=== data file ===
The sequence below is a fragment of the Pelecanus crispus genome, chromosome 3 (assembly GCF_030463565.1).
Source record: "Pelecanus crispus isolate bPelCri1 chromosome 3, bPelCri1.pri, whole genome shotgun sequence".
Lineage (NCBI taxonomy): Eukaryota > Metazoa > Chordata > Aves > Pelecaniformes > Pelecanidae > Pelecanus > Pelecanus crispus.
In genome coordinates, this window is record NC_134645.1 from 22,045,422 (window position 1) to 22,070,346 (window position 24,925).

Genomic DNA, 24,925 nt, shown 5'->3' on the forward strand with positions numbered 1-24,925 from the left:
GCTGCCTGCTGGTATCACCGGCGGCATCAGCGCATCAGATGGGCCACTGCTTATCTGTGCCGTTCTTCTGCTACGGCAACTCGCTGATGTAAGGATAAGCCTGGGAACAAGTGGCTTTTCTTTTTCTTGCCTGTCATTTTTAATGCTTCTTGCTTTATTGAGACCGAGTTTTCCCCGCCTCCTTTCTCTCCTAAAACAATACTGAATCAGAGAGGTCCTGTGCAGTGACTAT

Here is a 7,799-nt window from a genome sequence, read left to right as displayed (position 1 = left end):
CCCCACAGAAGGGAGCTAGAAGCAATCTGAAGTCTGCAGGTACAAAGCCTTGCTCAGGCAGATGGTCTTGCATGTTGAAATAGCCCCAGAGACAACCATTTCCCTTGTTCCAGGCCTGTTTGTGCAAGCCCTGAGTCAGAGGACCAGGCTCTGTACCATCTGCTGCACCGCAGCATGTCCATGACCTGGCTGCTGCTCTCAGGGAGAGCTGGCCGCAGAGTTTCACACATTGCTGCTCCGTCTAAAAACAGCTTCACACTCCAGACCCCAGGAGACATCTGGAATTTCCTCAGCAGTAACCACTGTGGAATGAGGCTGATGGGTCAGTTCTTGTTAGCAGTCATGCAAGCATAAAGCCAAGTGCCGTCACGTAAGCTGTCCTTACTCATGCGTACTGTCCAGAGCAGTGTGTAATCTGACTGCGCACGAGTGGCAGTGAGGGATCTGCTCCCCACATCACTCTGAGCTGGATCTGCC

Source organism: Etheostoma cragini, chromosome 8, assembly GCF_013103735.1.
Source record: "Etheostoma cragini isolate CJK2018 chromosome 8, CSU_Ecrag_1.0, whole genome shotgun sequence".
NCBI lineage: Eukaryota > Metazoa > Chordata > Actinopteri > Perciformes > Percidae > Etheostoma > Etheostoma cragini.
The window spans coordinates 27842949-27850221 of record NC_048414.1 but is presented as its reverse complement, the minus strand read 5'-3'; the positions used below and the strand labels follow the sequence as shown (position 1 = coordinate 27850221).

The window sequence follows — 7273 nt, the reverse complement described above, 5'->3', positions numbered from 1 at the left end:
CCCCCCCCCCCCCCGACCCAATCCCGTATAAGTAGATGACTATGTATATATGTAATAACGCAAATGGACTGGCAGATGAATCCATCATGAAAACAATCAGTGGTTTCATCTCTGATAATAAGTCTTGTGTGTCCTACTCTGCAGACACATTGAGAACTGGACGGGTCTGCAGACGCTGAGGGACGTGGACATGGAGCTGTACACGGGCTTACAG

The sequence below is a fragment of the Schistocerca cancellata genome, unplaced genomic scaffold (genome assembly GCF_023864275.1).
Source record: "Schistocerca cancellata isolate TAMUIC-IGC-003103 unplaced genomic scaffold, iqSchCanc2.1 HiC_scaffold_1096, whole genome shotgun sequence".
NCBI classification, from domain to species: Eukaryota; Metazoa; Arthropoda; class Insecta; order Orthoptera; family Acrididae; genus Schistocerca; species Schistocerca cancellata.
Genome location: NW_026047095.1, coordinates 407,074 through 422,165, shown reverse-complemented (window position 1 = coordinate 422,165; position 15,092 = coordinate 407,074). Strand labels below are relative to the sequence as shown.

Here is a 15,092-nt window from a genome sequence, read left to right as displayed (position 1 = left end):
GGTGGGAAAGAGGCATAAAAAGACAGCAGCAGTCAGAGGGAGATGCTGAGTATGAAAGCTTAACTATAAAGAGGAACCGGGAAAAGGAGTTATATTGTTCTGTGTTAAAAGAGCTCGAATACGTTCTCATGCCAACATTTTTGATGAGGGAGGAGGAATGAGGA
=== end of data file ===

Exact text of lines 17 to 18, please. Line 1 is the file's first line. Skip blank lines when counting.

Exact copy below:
NCBI classification, from domain to species: Eukaryota; Metazoa; Arthropoda; class Insecta; order Orthoptera; family Acrididae; genus Schistocerca; species Schistocerca cancellata.
Genome location: NW_026047095.1, coordinates 407,074 through 422,165, shown reverse-complemented (window position 1 = coordinate 422,165; position 15,092 = coordinate 407,074). Strand labels below are relative to the sequence as shown.